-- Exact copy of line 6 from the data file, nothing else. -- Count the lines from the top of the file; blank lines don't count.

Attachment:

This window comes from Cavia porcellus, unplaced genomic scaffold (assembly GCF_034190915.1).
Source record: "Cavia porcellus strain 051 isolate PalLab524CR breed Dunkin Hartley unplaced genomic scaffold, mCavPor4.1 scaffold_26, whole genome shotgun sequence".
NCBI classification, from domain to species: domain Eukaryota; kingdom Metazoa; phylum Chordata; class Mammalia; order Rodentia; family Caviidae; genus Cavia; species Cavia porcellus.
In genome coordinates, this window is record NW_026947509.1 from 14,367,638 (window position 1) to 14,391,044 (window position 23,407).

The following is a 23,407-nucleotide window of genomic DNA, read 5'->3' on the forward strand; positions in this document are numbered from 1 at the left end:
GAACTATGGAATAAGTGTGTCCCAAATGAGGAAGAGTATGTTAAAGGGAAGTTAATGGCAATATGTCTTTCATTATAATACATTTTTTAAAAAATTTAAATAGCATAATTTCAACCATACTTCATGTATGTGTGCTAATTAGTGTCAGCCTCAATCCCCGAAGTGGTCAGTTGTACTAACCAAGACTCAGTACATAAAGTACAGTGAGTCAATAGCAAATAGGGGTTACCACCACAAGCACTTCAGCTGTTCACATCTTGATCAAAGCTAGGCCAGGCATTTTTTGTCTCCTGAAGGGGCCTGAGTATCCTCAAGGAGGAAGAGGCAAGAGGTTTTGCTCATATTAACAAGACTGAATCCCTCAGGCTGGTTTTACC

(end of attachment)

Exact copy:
GAACTATGGAATAAGTGTGTCCCAAATGAGGAAGAGTATGTTAAAGGGAAGTTAATGGCAATATGTCTTTCATTATAATACATTTTTTAAAAAATTTAAATAGCATAATTTCAACCATACTTCATGTATGTGTGCTAATTAGTGTCAGCCTCAATCCCCGAAGTGGTCAGTTGTACTAACCAAGACTCAGTACATAAAGTACAGTGAGTCAATAGCAAATAGGGGTTACCACCACAAGCACTTCAGCTGTTCACATCTTGATCAAAGCTAGGCCAGGCATTTTTTGTCTCCTGAAGGGGCCTGAGTATCCTCAAGGAGGAAGAGGCAAGAGGTTTTGCTCATATTAACAAGACTGAATCCCTCAGGCTGGTTTTACC